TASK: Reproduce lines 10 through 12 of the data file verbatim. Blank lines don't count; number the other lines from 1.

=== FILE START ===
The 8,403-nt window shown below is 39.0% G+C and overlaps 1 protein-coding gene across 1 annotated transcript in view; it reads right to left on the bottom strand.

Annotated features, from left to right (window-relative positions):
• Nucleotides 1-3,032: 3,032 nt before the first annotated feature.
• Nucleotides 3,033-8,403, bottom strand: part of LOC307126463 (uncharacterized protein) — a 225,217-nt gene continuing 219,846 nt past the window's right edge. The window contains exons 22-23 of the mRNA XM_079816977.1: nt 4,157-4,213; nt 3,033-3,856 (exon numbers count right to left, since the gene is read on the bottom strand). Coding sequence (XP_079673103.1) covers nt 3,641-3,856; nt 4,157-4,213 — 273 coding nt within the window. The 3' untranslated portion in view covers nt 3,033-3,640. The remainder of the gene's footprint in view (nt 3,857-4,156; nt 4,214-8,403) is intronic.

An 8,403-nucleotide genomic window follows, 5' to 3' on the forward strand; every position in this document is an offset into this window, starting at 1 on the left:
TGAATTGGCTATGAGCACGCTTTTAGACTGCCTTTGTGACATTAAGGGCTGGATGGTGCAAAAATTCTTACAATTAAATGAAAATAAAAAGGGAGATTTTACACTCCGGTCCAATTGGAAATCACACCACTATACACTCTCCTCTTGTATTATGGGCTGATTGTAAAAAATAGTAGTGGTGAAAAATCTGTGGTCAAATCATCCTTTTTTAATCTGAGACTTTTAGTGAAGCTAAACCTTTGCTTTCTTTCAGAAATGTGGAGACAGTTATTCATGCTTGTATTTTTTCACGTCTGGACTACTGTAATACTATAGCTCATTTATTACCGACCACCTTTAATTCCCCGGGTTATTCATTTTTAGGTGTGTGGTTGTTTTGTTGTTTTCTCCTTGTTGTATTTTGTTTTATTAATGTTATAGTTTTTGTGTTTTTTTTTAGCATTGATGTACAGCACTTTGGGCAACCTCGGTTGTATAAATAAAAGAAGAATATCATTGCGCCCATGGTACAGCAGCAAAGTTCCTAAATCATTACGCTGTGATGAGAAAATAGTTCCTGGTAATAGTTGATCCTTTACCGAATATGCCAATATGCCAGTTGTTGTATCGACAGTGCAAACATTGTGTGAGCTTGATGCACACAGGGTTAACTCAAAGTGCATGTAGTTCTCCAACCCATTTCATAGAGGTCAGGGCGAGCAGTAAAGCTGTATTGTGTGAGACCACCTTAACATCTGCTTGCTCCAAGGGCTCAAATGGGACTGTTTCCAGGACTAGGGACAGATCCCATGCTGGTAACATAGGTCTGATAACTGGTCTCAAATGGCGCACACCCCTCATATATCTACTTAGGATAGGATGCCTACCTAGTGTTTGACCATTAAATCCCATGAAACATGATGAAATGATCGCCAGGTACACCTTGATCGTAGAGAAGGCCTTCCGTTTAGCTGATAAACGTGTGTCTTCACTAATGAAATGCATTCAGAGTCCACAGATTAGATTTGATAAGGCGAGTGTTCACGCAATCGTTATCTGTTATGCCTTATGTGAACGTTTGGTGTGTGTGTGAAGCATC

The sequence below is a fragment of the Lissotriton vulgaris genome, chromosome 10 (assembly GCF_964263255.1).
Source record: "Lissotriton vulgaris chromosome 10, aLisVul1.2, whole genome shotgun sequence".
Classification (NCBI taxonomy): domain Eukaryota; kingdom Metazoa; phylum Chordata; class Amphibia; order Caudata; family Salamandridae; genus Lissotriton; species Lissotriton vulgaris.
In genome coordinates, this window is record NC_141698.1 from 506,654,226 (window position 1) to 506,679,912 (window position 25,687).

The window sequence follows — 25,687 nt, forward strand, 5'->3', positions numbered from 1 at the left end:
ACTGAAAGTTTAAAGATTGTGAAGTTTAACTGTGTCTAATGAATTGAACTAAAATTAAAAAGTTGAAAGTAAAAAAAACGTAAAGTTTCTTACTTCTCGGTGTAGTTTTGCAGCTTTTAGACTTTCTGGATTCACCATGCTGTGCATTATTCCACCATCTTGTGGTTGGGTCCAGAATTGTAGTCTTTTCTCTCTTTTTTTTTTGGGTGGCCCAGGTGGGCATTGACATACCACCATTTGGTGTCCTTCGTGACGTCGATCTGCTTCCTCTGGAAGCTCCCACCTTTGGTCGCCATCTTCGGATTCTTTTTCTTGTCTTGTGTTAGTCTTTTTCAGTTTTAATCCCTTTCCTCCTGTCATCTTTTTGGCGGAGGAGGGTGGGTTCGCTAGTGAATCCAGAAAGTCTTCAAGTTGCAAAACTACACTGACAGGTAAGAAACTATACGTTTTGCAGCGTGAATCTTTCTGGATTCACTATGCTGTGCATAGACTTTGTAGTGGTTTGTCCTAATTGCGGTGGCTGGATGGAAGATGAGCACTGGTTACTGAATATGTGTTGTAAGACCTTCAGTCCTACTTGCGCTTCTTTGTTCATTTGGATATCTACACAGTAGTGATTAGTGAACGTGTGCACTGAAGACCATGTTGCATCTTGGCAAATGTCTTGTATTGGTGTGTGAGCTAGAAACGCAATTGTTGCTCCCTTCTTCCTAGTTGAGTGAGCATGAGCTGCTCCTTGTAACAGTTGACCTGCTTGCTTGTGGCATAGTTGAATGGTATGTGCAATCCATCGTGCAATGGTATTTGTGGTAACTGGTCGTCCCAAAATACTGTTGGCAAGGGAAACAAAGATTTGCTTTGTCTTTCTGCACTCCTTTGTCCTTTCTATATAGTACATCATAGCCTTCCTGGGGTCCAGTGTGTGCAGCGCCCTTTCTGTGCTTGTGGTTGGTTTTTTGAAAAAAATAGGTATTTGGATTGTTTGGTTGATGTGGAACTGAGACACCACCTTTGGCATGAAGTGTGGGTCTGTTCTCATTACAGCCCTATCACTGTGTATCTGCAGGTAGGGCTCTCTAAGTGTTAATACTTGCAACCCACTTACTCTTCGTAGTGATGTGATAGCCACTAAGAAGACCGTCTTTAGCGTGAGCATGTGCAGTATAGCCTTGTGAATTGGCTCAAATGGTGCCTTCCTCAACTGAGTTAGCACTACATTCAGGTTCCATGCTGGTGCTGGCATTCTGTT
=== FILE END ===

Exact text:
In genome coordinates, this window is record NC_141698.1 from 506,654,226 (window position 1) to 506,679,912 (window position 25,687).

The window sequence follows — 25,687 nt, forward strand, 5'->3', positions numbered from 1 at the left end:
ACTGAAAGTTTAAAGATTGTGAAGTTTAACTGTGTCTAATGAATTGAACTAAAATTAAAAAGTTGAAAGTAAAAAAAACGTAAAGTTTCTTACTTCTCGGTGTAGTTTTGCAGCTTTTAGACTTTCTGGATTCACCATGCTGTGCATTATTCCACCATCTTGTGGTTGGGTCCAGAATTGTAGTCTTTTCTCTCTTTTTTTTTTGGGTGGCCCAGGTGGGCATTGACATACCACCATTTGGTGTCCTTCGTGACGTCGATCTGCTTCCTCTGGAAGCTCCCACCTTTGGTCGCCATCTTCGGATTCTTTTTCTTGTCTTGTGTTAGTCTTTTTCAGTTTTAATCCCTTTCCTCCTGTCATCTTTTTGGCGGAGGAGGGTGGGTTCGCTAGTGAATCCAGAAAGTCTTCAAGTTGCAAAACTACACTGACAGGTAAGAAACTATACGTTTTGCAGCGTGAATCTTTCTGGATTCACTATGCTGTGCATAGACTTTGTAGTGGTTTGTCCTAATTGCGGTGGCTGGATGGAAGATGAGCACTGGTTACTGAATATGTGTTGTAAGACCTTCAGTCCTACTTGCGCTTCTTTGTTCATTTGGATATCTACACAGTAGTGATTAGTGAACGTGTGCACTGAAGACCATGTTGCATCTTGGCAAATGTCTTGTATTGGTGTGTGAGCTAGAAACGCAATTGTTGCTCCCTTCTTCCTAGTTGAGTGAGCATGAGCTGCTCCTTGTAACAGTTGACCTGCTTGCTTGTGGCATAGTTGAATGGTATGTGCAATCCATCGTGCAATGGTATTTGTGGTAACTGGTCGTCCCAAAATACTGTTGGCAAGGGAAACAAAGATTTGCTTTGTCTTTCTGCACTCCTTTGTCCTTTCTATATAGTACATCATAGCCTTCCTGGGGTCCAGTGTGTGCAGCGCCCTTTCTGTGCTTGTGGTTGGTTTTTTGAAAAAAATAGGTATTTGGATTGTTTGGTTGATGTGGAACTGAGACACCACCTTTGGCATGAAGTGTGGGTCTGTTCTCATTACAGCCCTATCACTGTGTATCTGCAGGTAGGGCTCTCTAAGTGTTAATACTTGCAACCCACTTACTCTTCGTAGTGATGTGATAGCCACTAAGAAGACCGTCTTTAGCGTGAGCATGTGCAGTATAGCCTTGTGAATTGGCTCAAATGGTGCCTTCCTCAACTGAGTTAGCACTACATTCAGGTTCCATGCTGGTGCTGGCATTCTGTT